Take the case of 12-year old Bryson Donaldson. He was horsing around at his school mimicking the cops-and-robbers scenario that is as American as apple pie and Al Pacino. By the way, I was Bryson’s age when “Serpico” came out. I snuck out with my friends to see it. I idolized Al Pacino as Detective Frank Serpico. He not only went after the robbers, but he was the good cop who went after the bad cops. He was the quintessential cop. The point is that I recall pulling stunts like Bryson, much of it motivated by television and movie media. Sometimes acting out or mimicking scenes and gestures at inappropriate times and places. Bryson, for example, pointed his finger as if it was a gun at a classmate. He was instantly hit with a five-day suspension. The principal singled out Bryson, the only African-American in his grade, for punishment. He was patted down and his small sixth-grader’s frame scanned with a metal detector. He was placed in an alternative school program for chronically disruptive students. Fortunately, Bryson had a parent well equipped to take action and contacted the NAACP. The school officials quickly changed their decision and removed Bryson from the alternative school. Bryson was a straight-A student until this event. According to his mother, Bryson has nightmares, sees a psychiatrist, and doesn’t want to go to school. His mother stated, “It is to the point where we have to struggle to go to school every day.” (Fuentes, “Discipline and Punishment, 2003).
Sadly, there are too many stories similar to Bryson’s. Suffice it to say that every year, more than 3 million students like Bryson are suspended and nearly 100,000 more are expelled, from kindergarten through twelfth grade. Thousands like him are arrested and referred to juvenile court for disciplinary problems that were previously handled in school. Most are boys. Most are African-Americans. Together this is the a sum of an imperfect system created by a “Perfect Storm” of social, legal, and political circumstances.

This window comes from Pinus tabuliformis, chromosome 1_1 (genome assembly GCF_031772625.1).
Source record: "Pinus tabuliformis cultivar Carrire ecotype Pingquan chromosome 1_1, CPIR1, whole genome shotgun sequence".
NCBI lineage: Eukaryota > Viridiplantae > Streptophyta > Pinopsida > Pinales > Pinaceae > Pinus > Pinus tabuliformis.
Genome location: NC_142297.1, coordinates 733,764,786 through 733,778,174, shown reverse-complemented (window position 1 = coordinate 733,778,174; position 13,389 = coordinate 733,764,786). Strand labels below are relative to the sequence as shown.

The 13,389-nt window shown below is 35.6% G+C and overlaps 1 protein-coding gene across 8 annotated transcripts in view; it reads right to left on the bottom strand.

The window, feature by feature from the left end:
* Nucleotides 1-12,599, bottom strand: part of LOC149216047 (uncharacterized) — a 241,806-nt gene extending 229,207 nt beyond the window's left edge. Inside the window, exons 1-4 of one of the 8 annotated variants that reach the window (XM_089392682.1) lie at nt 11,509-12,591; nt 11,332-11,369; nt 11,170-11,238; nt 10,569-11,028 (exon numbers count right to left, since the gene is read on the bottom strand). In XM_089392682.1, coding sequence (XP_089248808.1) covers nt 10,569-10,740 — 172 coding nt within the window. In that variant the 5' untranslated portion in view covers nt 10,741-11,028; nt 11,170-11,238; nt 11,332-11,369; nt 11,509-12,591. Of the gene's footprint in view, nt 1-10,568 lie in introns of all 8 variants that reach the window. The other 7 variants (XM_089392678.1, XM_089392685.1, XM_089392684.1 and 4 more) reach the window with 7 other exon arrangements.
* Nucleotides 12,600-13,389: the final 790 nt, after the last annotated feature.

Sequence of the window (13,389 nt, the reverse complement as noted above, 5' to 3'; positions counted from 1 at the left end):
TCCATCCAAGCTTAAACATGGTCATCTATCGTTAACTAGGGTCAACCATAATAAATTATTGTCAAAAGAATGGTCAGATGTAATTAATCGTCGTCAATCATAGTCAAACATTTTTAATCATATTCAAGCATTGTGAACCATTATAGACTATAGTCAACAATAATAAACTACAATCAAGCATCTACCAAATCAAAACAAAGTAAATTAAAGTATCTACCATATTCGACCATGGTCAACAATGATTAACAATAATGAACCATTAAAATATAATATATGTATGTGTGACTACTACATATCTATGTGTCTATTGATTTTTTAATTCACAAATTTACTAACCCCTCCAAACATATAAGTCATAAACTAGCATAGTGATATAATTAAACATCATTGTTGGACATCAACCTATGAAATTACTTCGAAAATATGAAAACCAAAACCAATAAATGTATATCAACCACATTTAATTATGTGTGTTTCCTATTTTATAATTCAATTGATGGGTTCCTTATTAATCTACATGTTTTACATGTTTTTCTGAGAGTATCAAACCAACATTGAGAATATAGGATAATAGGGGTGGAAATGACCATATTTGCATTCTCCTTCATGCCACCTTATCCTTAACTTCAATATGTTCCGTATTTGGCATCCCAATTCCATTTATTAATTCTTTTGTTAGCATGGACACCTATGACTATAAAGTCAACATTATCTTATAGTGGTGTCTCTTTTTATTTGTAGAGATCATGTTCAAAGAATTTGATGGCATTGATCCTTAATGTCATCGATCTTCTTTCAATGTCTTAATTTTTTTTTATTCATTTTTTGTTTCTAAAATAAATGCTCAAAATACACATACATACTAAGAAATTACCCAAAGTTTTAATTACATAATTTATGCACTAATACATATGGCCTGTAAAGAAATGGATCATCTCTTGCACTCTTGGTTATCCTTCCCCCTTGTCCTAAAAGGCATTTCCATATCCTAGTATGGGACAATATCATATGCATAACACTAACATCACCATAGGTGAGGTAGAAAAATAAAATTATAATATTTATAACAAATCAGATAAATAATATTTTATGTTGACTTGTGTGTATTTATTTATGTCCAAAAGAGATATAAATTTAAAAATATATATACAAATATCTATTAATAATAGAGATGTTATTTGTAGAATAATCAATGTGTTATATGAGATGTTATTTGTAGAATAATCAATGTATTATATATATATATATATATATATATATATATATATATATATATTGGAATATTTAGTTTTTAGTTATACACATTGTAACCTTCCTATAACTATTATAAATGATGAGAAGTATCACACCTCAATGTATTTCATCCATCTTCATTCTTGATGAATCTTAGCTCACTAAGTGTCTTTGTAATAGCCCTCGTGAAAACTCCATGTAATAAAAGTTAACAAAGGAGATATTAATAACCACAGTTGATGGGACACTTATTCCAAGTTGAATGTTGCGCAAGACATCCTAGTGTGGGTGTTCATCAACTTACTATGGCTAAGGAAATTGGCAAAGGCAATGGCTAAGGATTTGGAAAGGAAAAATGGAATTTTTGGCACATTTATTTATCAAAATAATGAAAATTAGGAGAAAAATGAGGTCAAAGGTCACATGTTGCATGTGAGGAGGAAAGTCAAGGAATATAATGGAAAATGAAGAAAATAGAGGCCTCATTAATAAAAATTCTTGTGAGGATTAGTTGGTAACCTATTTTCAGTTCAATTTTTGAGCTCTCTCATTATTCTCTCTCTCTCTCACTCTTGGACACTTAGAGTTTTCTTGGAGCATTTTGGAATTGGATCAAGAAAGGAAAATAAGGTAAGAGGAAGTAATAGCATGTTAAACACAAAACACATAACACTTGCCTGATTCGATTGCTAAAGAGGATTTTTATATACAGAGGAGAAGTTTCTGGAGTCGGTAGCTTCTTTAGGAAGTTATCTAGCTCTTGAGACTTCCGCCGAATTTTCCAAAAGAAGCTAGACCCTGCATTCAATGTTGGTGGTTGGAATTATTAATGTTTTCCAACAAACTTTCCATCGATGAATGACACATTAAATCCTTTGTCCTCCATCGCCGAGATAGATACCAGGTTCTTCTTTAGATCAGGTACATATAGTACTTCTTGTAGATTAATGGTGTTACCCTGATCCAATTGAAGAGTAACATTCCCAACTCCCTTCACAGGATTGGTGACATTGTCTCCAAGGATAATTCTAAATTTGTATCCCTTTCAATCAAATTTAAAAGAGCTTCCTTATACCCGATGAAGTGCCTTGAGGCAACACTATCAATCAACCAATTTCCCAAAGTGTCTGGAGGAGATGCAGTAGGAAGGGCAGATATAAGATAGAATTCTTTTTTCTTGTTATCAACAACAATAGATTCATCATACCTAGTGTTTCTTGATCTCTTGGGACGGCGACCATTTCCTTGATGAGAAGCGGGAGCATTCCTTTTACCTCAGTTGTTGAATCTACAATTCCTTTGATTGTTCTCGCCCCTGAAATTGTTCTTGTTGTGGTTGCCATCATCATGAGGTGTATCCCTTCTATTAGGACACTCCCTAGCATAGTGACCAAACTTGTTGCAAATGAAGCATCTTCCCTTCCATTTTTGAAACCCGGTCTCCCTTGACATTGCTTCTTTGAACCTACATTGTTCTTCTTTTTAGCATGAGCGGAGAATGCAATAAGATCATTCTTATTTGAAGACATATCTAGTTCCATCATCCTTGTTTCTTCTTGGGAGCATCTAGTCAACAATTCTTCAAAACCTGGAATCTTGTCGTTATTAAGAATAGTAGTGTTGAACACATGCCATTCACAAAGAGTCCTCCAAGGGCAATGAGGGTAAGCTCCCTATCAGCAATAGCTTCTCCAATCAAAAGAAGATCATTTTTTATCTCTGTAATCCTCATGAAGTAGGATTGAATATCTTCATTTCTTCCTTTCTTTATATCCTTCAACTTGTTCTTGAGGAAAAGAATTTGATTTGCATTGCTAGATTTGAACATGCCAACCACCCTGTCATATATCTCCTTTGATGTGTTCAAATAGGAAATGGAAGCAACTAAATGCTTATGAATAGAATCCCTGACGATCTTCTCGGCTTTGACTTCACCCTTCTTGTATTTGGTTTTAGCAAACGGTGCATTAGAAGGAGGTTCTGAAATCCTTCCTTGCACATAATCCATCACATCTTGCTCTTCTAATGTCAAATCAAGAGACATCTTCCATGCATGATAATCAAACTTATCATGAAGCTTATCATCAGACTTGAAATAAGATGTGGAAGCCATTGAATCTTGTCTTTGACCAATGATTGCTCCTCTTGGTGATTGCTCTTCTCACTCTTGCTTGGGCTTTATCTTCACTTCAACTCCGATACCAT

These circumstances, all coming together like a “Perfect Storm,” have perpetuated systemic changes resulting in these harsh and no-common sense responses to disruptive behavior. Some of these circumstances include a combination of violent acts such as Columbine, introduction of police on campus, school administrators abdicating their disciplinary role to campus police and the courts, increase in social and family problems, and some, like myself, would also include the unintended effects of the “No Child Left Behind” law that changed the way discipline is handled in schools.
For example, since the inception of the “No Child Left Behind,” states are motivated by federal money to measure achievement by annual testing of students in reading and math. Like zero tolerance, the concept makes sense, but in application it makes no sense. Schools that fail to increase achievement are sanctioned. During my cross-country travels, teachers and administrators told me they have been threatened with losing their jobs if the scores go down. The campus culture for educators now revolves around testing, and it doesn’t take long for educators to think creatively to secure good scores, especially when their jobs are on the line. Educators have tactically targeted students at-risk of doing poorly on testing to improve their scores. Researchers have found that suspensions increase at testing time. They have also found that schools gave low-scoring students longer suspensions than high scoring students who committed similar infractions (Figlio, 2003). Zero tolerance policies are convenient for removing students from school using out-of-school suspension and arrests.
When it’s personal, the educational values of educators are at risk of taking second seat. What before was a student-driven educational system – how can we help you improve your grades? – is now a teacher-driven educational system – how can I improve the test scores to keep my job? If we place any merit in Maslow’s hierarchy of needs theory, educators shouldn’t be faulted. They are doing what comes naturally to survive. They are acting out Darwin’s theory of evolution in that sense of survival.